Format

Send to

Choose Destination
Science. 2015 Oct 2;350(6256):aac5992. doi: 10.1126/science.aac5992.

Genetic determinants of in vivo fitness and diet responsiveness in multiple human gut Bacteroides.

Author information

1
Center for Genome Sciences and Systems Biology, Washington University School of Medicine, St. Louis, MO 63108, USA. Center for Gut Microbiome and Nutrition Research, Washington University School of Medicine, St. Louis, MO 63108, USA.
2
Center for Genome Sciences and Systems Biology, Washington University School of Medicine, St. Louis, MO 63108, USA.
3
Infectious and Inflammatory Disease Center, Sanford-Burnham-Prebys Medical Discovery Institute, La Jolla, 92037 CA, USA. A. A. Kharkevich Institute for Information Transmission Problems, Russian Academy of Sciences, Moscow 127994, Russia.
4
A. A. Kharkevich Institute for Information Transmission Problems, Russian Academy of Sciences, Moscow 127994, Russia.
5
Monsanto Company, St. Louis, MO 63167, USA.
6
Architecture et Fonction des Macromolécules Biologiques, Centre National de la Recherche Scientifique et Aix-Marseille Université 13288 Marseille cedex 9, France.
7
Architecture et Fonction des Macromolécules Biologiques, Centre National de la Recherche Scientifique et Aix-Marseille Université 13288 Marseille cedex 9, France. Department of Biological Sciences, King Abdulaziz University, Jeddah, Saudi Arabia.
8
Infectious and Inflammatory Disease Center, Sanford-Burnham-Prebys Medical Discovery Institute, La Jolla, 92037 CA, USA.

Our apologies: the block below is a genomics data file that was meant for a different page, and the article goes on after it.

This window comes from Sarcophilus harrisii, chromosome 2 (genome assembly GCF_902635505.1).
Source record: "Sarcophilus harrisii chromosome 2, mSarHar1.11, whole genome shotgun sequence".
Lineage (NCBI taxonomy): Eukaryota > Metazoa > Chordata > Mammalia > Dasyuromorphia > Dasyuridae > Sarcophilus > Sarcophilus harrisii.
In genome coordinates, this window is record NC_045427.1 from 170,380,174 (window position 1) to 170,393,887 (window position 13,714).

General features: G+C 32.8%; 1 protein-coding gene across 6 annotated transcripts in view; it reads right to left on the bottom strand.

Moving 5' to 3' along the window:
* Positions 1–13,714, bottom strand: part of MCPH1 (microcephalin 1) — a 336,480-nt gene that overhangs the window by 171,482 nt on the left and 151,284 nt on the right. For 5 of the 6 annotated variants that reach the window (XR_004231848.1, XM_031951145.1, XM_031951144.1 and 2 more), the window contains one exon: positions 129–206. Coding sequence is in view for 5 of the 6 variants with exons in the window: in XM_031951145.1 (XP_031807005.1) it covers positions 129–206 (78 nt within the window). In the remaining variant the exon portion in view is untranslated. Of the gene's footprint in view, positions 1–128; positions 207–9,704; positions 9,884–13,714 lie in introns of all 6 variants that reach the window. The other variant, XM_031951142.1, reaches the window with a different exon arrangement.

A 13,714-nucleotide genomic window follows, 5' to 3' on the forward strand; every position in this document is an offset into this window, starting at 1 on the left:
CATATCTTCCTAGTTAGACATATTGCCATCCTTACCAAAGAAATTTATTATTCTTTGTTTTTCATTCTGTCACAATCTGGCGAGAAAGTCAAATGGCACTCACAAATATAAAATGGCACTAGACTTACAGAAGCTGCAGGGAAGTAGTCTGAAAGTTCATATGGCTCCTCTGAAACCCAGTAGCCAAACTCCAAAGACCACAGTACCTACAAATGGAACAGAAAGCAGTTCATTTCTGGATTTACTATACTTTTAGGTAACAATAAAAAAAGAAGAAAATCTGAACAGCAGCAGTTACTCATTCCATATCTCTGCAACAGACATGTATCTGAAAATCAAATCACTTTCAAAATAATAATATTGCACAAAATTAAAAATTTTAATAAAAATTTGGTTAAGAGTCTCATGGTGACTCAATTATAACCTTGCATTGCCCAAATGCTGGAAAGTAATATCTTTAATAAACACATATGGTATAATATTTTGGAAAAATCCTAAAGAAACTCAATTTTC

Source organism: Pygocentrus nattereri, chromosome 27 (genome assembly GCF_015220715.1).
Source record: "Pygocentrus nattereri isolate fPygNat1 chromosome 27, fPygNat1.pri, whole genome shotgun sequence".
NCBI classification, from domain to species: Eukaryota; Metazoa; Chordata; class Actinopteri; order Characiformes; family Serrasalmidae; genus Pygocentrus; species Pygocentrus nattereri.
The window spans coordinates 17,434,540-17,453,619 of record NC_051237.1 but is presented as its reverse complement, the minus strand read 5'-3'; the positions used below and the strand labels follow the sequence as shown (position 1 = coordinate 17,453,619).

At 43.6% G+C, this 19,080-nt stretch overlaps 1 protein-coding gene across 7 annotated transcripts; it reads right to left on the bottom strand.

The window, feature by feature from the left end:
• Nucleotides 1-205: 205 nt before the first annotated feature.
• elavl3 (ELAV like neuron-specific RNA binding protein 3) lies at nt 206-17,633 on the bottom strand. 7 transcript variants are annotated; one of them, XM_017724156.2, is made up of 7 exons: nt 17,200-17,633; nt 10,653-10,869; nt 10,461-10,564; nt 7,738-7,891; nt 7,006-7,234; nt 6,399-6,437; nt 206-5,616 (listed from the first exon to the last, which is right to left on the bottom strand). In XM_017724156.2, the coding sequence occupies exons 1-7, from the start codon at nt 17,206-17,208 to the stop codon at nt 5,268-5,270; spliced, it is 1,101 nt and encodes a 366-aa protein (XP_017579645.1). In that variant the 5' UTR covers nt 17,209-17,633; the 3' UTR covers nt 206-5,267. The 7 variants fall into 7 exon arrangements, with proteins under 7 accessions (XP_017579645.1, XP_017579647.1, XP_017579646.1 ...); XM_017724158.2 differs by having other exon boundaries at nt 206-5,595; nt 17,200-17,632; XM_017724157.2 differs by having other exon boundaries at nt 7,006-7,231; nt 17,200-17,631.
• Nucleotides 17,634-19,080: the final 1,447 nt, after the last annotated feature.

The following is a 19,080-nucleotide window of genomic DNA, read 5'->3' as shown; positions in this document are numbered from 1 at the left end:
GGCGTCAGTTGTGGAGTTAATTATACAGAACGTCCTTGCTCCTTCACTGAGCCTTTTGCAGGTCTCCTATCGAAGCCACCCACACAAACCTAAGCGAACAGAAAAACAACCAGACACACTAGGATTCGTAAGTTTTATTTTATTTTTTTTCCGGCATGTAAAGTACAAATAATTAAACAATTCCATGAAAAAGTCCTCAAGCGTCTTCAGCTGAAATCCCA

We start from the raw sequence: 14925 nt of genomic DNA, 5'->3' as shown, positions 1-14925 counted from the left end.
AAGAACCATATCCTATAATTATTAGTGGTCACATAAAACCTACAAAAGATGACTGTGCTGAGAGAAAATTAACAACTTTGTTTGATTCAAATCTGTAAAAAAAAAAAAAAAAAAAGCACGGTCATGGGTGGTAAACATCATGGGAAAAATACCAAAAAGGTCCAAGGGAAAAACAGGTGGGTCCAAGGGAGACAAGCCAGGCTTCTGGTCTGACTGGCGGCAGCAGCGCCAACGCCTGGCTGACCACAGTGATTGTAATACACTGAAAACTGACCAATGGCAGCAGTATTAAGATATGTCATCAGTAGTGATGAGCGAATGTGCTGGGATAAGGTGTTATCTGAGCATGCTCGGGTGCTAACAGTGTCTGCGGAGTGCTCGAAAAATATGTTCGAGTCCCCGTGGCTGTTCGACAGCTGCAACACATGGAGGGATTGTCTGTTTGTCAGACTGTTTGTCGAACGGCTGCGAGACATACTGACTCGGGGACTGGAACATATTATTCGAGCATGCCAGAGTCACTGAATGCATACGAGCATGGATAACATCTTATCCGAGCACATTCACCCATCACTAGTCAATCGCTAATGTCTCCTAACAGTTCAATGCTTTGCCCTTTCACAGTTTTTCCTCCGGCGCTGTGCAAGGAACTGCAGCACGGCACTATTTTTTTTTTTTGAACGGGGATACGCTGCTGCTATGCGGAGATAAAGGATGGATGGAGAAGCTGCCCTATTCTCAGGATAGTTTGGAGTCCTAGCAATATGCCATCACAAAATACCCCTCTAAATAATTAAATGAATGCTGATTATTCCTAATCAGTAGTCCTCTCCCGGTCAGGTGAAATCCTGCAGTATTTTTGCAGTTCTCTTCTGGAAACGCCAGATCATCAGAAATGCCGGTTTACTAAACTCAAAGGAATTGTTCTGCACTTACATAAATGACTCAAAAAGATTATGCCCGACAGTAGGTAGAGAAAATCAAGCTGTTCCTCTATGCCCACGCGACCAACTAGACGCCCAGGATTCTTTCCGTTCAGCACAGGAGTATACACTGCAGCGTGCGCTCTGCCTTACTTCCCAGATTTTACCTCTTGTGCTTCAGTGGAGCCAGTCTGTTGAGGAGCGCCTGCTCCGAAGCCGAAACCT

9
Center for Genome Sciences and Systems Biology, Washington University School of Medicine, St. Louis, MO 63108, USA. jgordon@wustl.edu.

Abstract

Libraries of tens of thousands of transposon mutants generated from each of four human gut Bacteroides strains, two representing the same species, were introduced simultaneously into gnotobiotic mice together with 11 other wild-type strains to generate a 15-member artificial human gut microbiota. Mice received one of two distinct diets monotonously, or both in different ordered sequences. Quantifying the abundance of mutants in different diet contexts allowed gene-level characterization of fitness determinants, niche, stability, and resilience and yielded a prebiotic (arabinoxylan) that allowed targeted manipulation of the community. The approach described is generalizable and should be useful for defining mechanisms critical for sustaining and/or approaches for deliberately reconfiguring the highly adaptive and durable relationship between the human gut microbiota and host in ways that promote wellness.

PMID:
26430127
PMCID:
PMC4608238
DOI:
10.1126/science.aac5992
[Indexed for MEDLINE]
Free PMC Article

Supplemental Content

Full text links

Icon for HighWire Icon for PubMed Central
Loading ...
Support Center